Today, the NHL announced changes to the way the top picks in the NHL Entry Draft are selected. In a press release, the league announced a plan to phase in these changes to the NHL Draft Lottery over the next two years.
If you really want to, read the full press release here. It is very technical and slightly confusing.
The first major change will be coming in the 2015 lottery. The odds for earning the top pick will be drastically different compared to last year. The changes make it easier for “mediocre” teams to have a better shot at a top pick. The changes, according to the release, are as follows:
The league says the adjusted odds “reflect increasing competitive balance in 2015.” As the chart shows, the worst teams in the league now have worse odds to land the the top picks. The worst two teams will see the greatest changes, with their odds dropping about five percent each.
So, if the Predators end up in this pool again (which is likely, considering how strong the Central Division is), how would they be impacted? Assuming they don’t tank completely, they would probably end up in the 7-14 range. These changes mean that Nashville would be even more likely to move up on the draft board. With a little bit of luck, they could end up sliding to the fifth, or even the fourth pick. They won’t end up with a top pick, however (unless they want to #TankForMcDavid).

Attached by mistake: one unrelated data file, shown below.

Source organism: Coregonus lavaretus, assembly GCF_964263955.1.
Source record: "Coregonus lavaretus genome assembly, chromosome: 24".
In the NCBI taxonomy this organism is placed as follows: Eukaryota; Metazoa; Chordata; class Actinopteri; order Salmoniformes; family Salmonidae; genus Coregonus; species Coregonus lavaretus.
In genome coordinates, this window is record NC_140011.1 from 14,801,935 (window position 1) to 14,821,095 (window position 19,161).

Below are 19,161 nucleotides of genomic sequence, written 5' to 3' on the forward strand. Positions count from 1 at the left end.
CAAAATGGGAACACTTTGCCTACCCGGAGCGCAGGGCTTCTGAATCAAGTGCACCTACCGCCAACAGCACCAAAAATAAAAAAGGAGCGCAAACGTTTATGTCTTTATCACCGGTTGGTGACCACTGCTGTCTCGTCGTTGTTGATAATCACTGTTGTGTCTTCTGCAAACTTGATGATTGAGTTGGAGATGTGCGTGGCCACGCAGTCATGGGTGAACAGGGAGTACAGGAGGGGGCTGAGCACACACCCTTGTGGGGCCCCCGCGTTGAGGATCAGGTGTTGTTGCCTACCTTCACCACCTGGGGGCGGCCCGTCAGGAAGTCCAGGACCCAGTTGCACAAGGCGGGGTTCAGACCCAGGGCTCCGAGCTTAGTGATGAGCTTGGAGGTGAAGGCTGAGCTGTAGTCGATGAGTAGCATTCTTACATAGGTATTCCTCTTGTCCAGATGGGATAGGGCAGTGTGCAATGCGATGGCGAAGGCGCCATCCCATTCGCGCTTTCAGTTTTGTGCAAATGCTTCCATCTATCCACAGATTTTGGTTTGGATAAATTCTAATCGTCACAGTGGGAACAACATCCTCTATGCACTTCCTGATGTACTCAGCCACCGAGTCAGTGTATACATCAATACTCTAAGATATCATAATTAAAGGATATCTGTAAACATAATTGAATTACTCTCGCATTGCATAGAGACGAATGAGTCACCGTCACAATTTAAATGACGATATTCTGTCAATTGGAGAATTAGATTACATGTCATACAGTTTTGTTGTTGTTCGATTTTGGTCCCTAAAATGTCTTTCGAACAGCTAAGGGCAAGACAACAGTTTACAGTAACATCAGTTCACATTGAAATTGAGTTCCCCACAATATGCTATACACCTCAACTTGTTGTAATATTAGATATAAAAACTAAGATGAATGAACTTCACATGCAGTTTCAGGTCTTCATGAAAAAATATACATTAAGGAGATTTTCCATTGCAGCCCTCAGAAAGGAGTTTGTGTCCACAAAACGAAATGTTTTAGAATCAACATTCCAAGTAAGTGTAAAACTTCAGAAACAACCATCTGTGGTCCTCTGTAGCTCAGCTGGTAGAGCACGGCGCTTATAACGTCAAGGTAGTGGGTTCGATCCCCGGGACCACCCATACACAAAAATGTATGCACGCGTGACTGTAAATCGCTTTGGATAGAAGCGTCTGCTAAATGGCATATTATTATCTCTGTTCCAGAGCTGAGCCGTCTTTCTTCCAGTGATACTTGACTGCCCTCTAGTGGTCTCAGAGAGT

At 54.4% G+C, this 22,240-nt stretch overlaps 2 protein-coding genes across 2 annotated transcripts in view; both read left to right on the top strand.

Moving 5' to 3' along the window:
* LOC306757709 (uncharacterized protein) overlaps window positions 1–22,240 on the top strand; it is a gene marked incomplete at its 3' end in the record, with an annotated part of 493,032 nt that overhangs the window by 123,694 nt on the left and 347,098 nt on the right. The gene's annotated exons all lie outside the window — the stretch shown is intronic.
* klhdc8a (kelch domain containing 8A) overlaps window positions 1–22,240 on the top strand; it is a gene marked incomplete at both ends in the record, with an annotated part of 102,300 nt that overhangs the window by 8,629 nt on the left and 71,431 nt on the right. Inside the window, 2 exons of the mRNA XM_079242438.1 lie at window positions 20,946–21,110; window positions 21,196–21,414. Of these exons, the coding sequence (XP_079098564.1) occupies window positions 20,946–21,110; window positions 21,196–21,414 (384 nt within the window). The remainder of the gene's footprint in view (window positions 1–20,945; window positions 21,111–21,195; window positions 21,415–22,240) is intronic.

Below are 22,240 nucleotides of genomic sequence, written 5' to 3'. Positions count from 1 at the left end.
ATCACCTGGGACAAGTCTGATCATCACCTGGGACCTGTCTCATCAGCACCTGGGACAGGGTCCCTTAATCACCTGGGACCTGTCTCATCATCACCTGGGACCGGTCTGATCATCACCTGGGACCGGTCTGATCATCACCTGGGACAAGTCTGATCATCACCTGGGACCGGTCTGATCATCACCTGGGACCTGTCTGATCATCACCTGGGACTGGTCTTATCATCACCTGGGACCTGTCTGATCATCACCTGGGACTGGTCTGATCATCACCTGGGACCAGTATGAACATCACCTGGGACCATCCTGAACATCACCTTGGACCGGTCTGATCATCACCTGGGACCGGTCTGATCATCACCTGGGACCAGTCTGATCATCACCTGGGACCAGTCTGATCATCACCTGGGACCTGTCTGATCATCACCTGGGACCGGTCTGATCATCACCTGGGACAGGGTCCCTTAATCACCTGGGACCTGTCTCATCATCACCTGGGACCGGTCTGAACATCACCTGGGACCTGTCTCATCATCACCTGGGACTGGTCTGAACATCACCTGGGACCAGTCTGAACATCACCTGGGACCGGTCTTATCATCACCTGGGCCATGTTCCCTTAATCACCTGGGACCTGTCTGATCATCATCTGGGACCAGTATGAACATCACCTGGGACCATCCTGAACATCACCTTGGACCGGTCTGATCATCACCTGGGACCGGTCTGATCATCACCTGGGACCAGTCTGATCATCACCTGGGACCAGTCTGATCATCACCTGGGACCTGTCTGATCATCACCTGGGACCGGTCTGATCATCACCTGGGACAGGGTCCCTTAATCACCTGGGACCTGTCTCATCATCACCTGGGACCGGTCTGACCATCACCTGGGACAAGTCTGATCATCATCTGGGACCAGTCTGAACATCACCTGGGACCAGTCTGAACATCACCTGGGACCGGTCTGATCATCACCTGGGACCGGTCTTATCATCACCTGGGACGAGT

In 2016, the full changes take effect. In addition to the new odds, the lottery will be expanded to determine the
first three picks. There will be one lottery to determine the top pick. Then, the remaining 13 teams will be recycled into a second lottery for the #2 pick. The last 12 will go into a third lottery for the third overall pick. The odds for each team will be adjusted each time. The last 11 teams will then be given picks 4-14 in inverse order of points.
The biggest impact of this change is on the worst team in the league. Now, that team will not be guaranteed a top three pick. The lowest they could end up is fourth. Of course, with the way the odds are stacked, it is unlikely that the worst team will not win any of the three lotteries.
From a Predators perspective, this is another good change. Now, the “mediocre” teams (Nashville included) will have an even greater shot at a top three pick. Naturally, the Predators’ odds would increase as they move through the lotteries. But, this change also comes with plenty of risk. If the Predators don’t win any of the lotteries, they would be assigned a pick based on regular-season points. Once again, assuming the Predators aren’t atrocious in 2016, they would end up with mid-round pick.
If all goes according to plan, the Predators will be out of the lottery pool by 2016. But, should things not go so well, these changes would help Nashville.